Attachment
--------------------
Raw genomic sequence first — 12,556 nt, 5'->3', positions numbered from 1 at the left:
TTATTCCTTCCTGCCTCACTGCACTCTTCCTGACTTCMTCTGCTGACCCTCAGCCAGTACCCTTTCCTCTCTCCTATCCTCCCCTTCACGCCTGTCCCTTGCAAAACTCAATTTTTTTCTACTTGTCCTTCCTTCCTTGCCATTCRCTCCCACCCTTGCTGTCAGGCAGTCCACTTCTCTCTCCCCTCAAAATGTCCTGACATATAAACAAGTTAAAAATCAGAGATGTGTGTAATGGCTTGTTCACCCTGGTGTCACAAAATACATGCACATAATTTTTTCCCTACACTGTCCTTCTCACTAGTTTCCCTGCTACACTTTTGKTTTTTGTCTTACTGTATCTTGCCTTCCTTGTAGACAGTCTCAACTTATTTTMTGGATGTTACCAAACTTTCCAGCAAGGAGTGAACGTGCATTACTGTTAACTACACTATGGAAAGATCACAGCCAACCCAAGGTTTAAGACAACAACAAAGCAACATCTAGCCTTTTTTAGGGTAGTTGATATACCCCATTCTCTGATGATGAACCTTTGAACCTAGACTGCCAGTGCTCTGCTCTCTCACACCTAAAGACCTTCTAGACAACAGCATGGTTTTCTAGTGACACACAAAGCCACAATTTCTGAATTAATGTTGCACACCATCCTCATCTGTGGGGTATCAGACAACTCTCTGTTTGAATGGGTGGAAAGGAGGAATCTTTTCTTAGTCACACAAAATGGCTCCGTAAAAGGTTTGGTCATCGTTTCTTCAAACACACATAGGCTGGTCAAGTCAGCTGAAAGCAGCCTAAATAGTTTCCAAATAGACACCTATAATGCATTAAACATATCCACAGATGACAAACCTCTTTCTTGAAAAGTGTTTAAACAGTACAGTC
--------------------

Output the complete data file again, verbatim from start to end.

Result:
Raw genomic sequence first — 12,556 nt, 5'->3', positions numbered from 1 at the left:
TTATTCCTTCCTGCCTCACTGCACTCTTCCTGACTTCMTCTGCTGACCCTCAGCCAGTACCCTTTCCTCTCTCCTATCCTCCCCTTCACGCCTGTCCCTTGCAAAACTCAATTTTTTTCTACTTGTCCTTCCTTCCTTGCCATTCRCTCCCACCCTTGCTGTCAGGCAGTCCACTTCTCTCTCCCCTCAAAATGTCCTGACATATAAACAAGTTAAAAATCAGAGATGTGTGTAATGGCTTGTTCACCCTGGTGTCACAAAATACATGCACATAATTTTTTCCCTACACTGTCCTTCTCACTAGTTTCCCTGCTACACTTTTGKTTTTTGTCTTACTGTATCTTGCCTTCCTTGTAGACAGTCTCAACTTATTTTMTGGATGTTACCAAACTTTCCAGCAAGGAGTGAACGTGCATTACTGTTAACTACACTATGGAAAGATCACAGCCAACCCAAGGTTTAAGACAACAACAAAGCAACATCTAGCCTTTTTTAGGGTAGTTGATATACCCCATTCTCTGATGATGAACCTTTGAACCTAGACTGCCAGTGCTCTGCTCTCTCACACCTAAAGACCTTCTAGACAACAGCATGGTTTTCTAGTGACACACAAAGCCACAATTTCTGAATTAATGTTGCACACCATCCTCATCTGTGGGGTATCAGACAACTCTCTGTTTGAATGGGTGGAAAGGAGGAATCTTTTCTTAGTCACACAAAATGGCTCCGTAAAAGGTTTGGTCATCGTTTCTTCAAACACACATAGGCTGGTCAAGTCAGCTGAAAGCAGCCTAAATAGTTTCCAAATAGACACCTATAATGCATTAAACATATCCACAGATGACAAACCTCTTTCTTGAAAAGTGTTTAAACAGTACAGTC